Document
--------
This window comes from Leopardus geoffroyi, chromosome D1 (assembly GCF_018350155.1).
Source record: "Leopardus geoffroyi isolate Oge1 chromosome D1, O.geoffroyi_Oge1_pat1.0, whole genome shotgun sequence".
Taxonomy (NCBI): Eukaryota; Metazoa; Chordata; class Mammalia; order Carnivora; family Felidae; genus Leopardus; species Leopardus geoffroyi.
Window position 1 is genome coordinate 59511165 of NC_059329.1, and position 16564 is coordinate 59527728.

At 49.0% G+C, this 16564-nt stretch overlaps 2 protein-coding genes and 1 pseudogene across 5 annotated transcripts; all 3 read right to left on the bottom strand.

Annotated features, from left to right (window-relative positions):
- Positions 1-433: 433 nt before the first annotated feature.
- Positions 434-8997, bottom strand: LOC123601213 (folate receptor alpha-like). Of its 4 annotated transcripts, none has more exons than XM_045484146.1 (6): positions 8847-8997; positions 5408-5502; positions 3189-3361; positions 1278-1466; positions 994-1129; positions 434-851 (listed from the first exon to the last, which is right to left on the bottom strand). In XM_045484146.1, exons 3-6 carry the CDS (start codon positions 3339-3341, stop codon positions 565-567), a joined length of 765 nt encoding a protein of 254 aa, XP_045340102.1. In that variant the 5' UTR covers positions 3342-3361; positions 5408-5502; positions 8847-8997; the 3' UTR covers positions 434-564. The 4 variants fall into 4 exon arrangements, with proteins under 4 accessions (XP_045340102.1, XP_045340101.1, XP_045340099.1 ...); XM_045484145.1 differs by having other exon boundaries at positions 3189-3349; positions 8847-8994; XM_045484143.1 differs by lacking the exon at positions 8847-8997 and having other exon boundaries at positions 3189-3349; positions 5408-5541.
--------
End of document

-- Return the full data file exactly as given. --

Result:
This window comes from Leopardus geoffroyi, chromosome D1 (assembly GCF_018350155.1).
Source record: "Leopardus geoffroyi isolate Oge1 chromosome D1, O.geoffroyi_Oge1_pat1.0, whole genome shotgun sequence".
Taxonomy (NCBI): Eukaryota; Metazoa; Chordata; class Mammalia; order Carnivora; family Felidae; genus Leopardus; species Leopardus geoffroyi.
Window position 1 is genome coordinate 59511165 of NC_059329.1, and position 16564 is coordinate 59527728.

At 49.0% G+C, this 16564-nt stretch overlaps 2 protein-coding genes and 1 pseudogene across 5 annotated transcripts; all 3 read right to left on the bottom strand.

Annotated features, from left to right (window-relative positions):
- Positions 1-433: 433 nt before the first annotated feature.
- Positions 434-8997, bottom strand: LOC123601213 (folate receptor alpha-like). Of its 4 annotated transcripts, none has more exons than XM_045484146.1 (6): positions 8847-8997; positions 5408-5502; positions 3189-3361; positions 1278-1466; positions 994-1129; positions 434-851 (listed from the first exon to the last, which is right to left on the bottom strand). In XM_045484146.1, exons 3-6 carry the CDS (start codon positions 3339-3341, stop codon positions 565-567), a joined length of 765 nt encoding a protein of 254 aa, XP_045340102.1. In that variant the 5' UTR covers positions 3342-3361; positions 5408-5502; positions 8847-8997; the 3' UTR covers positions 434-564. The 4 variants fall into 4 exon arrangements, with proteins under 4 accessions (XP_045340102.1, XP_045340101.1, XP_045340099.1 ...); XM_045484145.1 differs by having other exon boundaries at positions 3189-3349; positions 8847-8994; XM_045484143.1 differs by lacking the exon at positions 8847-8997 and having other exon boundaries at positions 3189-3349; positions 5408-5541.